Featured Fellow: Ruth Matamoros (2022 Mellon NASI Predoctoral Fellow)

Ruth H. Matamoros Mercado is a Miskitu Indigenous Lawyer, researcher and activist for the right to self-determination of Moskitia. She...

Last year, Ruth H. Matamoros was in residence at APS as a Mellon Foundation Native American Scholars Initiative (NASI) Predoctoral Fellow. Recently, she was interviewed by APS’s Mellon NASI Engagement Coordinator Ruth Rouvier about her work and research.

You’ve recently started a new job! Can you tell me about that?

My journey from the American Philosophical Society to UNC–Chapel Hill has been a transformative one, marked by growth, discovery, and collaboration. I'm deeply grateful for the Mellon/NASI Fellowship at the APS for playing a significant role in bridging my transition from graduate studies to my current role as an Assistant Professor of Indigenous Geographies. The Mellon/NASI fellowship and the APS provided invaluable resources, networks and research opportunities. Additionally the mentorships, interactions with fellow scholars, and exposure to diverse perspectives during my time as a NASI predoctoral fellow truly enriched my academic experience.

Now, within the Geography Department at UNC–Chapel Hill, I stand at the crossroads of traditional knowledge and academic scholarship. This Department offers an exciting confluence of my interdisciplinary interests and training where I can expand the conversations on land politics and the environment, incorporating diverse perspectives and directions. My initial approach to Indigenous peoples' land rights struggles in Nicaragua was rooted in my background as a lawyer. I believed in the power of the legal framework. However, engaging with community members revealed a disconnect between Indigenous perspectives and the legal frameworks meant to protect their rights. This realization prompted a shift in my approach: instead of imposing the legal framework on Indigenous communities, I sought to integrate Indigenous knowledge into this framework. This transition led me to delve into Indigenous views on land and the environment, and in the process, I began to engage with political ecology, geography, and environmental studies.

I see my new role as an excellent opportunity to delve into the intricate relationships between Indigenous communities and their environments. I'm not merely imparting geographical concepts; I'm weaving together narratives of land and identity, sharing the multifaceted landscape of Indigenous histories and perspectives. Through this role, I'm advocating for a deeper understanding of Indigenous geographies, promoting  a holistic approach that bridges academia and Indigenous wisdom. As I reflect on my journey and looking to the future, I'm excited for the forthcoming years. I anticipate deepening my research, fostering collaborations, and advocating for indigenous voices and perspectives.

There seems to be a vibrant scholarly community in Indigenous studies at UNC. What sorts of collaborative opportunities have you found there?

Indeed, UNC–Chapel Hill is home to a dedicated scholarly community deeply committed to Indigenous studies. As a Miskitu Indigenous woman, I recognize a number of collaboration opportunities that resonate with both my Miskitu perspectives and academic pursuits. I'm particularly honored to have accepted an invitation to join the Working Group on Global Indigeneity. One of my primary contributions will be to assist in consolidating the emerging Global Indigeneity and American Indian and Indigenous Studies Curriculum. This collaboration seeks to bring together a comprehensive insight into the diverse narratives and experiences of Indigenous People’s tracing the intricate patterns of indigeneity across the globe. The Working Group's dedication to understanding the diverse experiences and histories of Indigenous people, both within and outside the U.S. aligns with my own aspirations. While each Indigenous community has its unique struggles, there are shared experiences of colonization, oppression, and land dispossession. My collaboration with the Working Group will delve into these shared narratives, highlighting the resilience and resistance that have shaped our histories. It also represents an opportunity to integrate Miskitu perspectives into broader academic discourses, ensuring our voice contributes to the evolving landscape of Indigenous studies.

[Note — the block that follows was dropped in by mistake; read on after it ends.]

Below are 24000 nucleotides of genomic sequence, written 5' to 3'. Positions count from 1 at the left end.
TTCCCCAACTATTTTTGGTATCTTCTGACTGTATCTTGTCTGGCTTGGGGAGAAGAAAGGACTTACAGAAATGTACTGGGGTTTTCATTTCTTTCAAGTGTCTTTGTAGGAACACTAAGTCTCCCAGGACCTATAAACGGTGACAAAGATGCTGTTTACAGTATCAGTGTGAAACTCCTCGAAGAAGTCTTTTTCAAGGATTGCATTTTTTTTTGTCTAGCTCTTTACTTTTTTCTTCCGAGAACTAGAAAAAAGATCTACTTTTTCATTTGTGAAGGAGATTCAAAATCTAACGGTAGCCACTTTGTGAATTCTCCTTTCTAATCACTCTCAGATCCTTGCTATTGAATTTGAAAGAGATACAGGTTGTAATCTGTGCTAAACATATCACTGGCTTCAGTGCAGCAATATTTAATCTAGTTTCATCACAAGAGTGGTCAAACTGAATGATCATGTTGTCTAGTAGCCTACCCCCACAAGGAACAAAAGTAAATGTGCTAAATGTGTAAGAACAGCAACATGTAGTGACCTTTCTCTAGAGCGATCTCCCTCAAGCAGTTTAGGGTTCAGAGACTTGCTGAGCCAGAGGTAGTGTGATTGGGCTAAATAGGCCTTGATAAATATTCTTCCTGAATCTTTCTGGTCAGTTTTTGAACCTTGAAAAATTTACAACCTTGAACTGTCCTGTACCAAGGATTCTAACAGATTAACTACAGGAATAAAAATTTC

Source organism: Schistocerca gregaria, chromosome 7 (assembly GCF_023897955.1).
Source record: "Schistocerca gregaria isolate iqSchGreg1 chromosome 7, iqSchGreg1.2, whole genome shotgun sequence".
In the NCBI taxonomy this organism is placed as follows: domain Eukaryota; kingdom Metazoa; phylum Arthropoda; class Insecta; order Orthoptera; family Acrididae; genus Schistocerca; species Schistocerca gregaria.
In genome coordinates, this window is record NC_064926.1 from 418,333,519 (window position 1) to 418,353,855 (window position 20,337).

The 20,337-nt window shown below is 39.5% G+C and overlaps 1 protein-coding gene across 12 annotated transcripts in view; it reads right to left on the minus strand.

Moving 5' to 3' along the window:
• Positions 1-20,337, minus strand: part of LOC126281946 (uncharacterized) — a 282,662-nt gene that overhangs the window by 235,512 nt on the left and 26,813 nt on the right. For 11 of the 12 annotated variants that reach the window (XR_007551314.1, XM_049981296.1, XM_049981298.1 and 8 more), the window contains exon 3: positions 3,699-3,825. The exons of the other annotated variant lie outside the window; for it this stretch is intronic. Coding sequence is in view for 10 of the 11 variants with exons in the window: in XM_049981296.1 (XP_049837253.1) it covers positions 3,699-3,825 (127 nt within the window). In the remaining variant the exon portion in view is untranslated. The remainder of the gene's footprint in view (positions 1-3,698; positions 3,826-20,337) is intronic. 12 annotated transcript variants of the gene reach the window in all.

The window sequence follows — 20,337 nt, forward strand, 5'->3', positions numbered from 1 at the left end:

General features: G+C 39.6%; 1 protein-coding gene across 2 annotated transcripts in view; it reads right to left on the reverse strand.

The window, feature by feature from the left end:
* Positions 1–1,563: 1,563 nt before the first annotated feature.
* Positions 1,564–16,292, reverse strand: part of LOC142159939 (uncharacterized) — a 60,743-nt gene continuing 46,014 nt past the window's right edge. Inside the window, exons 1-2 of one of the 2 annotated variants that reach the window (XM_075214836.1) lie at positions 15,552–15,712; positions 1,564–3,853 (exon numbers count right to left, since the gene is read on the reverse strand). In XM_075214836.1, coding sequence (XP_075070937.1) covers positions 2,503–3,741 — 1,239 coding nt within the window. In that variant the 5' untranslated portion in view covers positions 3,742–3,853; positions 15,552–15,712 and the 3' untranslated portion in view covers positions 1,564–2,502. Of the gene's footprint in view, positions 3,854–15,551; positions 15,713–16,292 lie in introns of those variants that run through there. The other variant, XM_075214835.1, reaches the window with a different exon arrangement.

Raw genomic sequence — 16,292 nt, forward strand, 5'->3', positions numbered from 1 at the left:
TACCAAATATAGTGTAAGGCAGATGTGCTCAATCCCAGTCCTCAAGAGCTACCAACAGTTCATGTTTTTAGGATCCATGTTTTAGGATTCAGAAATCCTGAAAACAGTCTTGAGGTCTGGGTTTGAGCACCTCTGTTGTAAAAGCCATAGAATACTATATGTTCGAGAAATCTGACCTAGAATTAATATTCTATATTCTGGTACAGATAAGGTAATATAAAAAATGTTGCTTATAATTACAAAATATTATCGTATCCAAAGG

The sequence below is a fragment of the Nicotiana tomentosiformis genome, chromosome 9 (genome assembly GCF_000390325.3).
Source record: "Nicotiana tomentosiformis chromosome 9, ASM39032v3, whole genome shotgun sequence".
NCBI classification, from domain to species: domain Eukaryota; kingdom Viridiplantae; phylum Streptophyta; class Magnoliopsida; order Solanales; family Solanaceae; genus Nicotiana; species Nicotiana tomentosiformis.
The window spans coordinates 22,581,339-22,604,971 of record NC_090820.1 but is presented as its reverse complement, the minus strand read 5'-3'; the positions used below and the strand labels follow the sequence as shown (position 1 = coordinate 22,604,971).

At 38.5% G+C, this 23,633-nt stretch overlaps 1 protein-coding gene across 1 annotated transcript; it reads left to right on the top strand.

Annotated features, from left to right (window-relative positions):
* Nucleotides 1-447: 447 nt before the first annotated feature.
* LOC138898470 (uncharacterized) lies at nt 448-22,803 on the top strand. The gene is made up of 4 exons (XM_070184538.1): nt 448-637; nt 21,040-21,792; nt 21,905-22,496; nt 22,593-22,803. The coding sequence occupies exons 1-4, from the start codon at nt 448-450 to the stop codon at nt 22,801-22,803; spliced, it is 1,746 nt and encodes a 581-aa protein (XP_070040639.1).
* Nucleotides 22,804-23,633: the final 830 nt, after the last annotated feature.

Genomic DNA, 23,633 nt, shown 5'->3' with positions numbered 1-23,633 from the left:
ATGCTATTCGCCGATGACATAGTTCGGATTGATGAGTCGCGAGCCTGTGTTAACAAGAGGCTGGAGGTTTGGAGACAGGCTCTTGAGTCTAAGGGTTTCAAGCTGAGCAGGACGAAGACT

Additionally, the American Indian Center at UNC offers a unique space for Indigenous scholars to come together, fostering a sense of community and creating a nurturing academic environment. Collaborating with the center and other Indigenous scholars on campus will further amplify the importance of Indigenous voices and perspectives in academia.

What’s on the horizon for you? 

Moving forward, my primary emphasis is on deepening my contributions through further research and publications. The  research I conducted at the APS played an important role not only in the completion of my dissertation but also in shaping my forthcoming publications. Based on that research, I have contributed to a book chapter for the upcoming volume, Land Back: Indigenous Landscapes of Resurgence and Freedom, published by the Dumbarton Oaks Research Institute. In addition to this, I'm in the final stages of preparing two manuscripts: one intended for submission to Political Geography and the other aimed at the Annals of the American Association of Geographers. These projects reflect the valuable contribution of the APS to my academic journey and its continued impact on shaping my future in the field. 

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